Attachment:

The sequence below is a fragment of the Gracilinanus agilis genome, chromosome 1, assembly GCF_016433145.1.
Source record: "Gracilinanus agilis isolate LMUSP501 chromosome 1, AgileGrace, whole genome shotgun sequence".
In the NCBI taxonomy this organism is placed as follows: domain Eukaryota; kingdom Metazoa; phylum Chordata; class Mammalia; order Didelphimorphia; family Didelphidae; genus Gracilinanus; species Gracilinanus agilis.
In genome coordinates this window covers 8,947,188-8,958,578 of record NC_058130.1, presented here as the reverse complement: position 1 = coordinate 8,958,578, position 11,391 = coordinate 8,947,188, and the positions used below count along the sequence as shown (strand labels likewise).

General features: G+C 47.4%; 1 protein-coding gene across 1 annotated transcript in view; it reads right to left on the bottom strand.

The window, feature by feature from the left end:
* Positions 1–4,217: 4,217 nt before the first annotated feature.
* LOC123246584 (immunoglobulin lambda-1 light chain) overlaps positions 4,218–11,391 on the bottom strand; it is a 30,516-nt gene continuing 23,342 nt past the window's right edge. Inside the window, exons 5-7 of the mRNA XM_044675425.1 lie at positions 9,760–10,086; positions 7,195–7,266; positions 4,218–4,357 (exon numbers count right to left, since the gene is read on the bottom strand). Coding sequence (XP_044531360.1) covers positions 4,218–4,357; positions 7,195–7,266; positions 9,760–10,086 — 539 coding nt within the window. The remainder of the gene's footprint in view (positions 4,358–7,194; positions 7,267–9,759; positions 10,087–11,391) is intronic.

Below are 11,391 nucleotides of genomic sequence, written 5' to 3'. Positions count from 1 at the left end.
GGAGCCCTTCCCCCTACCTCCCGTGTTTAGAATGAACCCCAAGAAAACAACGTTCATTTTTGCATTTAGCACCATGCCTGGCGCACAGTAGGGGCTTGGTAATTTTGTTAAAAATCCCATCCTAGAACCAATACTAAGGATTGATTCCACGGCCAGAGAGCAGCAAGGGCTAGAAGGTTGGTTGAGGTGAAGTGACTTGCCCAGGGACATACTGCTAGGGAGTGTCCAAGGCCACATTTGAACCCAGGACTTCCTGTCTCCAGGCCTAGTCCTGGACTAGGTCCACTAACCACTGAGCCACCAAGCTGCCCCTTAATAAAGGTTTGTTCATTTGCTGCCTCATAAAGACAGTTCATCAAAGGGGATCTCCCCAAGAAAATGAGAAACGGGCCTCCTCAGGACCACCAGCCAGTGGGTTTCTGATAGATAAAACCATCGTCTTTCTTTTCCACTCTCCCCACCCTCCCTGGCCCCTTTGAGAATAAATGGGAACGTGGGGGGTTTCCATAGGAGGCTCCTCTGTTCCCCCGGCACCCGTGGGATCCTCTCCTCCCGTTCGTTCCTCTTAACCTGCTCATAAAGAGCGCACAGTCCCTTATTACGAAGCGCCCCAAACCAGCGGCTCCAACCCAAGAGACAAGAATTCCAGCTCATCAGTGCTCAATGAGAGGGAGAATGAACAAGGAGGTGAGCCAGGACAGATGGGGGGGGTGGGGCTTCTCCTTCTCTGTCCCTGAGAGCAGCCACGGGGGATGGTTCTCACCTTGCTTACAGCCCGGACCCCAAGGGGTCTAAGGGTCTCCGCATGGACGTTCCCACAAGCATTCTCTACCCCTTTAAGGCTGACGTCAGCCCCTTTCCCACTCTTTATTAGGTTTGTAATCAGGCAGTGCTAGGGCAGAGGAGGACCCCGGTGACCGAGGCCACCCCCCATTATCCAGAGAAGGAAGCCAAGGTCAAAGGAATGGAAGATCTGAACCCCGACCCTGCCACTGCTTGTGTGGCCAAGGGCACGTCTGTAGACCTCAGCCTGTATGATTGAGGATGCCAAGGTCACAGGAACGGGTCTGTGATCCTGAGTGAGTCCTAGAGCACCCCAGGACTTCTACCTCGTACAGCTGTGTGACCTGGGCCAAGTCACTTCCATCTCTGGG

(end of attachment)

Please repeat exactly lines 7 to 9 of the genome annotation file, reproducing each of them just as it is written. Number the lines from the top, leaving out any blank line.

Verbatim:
* Positions 1–4,217: 4,217 nt before the first annotated feature.
* LOC123246584 (immunoglobulin lambda-1 light chain) overlaps positions 4,218–11,391 on the bottom strand; it is a 30,516-nt gene continuing 23,342 nt past the window's right edge. Inside the window, exons 5-7 of the mRNA XM_044675425.1 lie at positions 9,760–10,086; positions 7,195–7,266; positions 4,218–4,357 (exon numbers count right to left, since the gene is read on the bottom strand). Coding sequence (XP_044531360.1) covers positions 4,218–4,357; positions 7,195–7,266; positions 9,760–10,086 — 539 coding nt within the window. The remainder of the gene's footprint in view (positions 4,358–7,194; positions 7,267–9,759; positions 10,087–11,391) is intronic.

Below are 11,391 nucleotides of genomic sequence, written 5' to 3'. Positions count from 1 at the left end.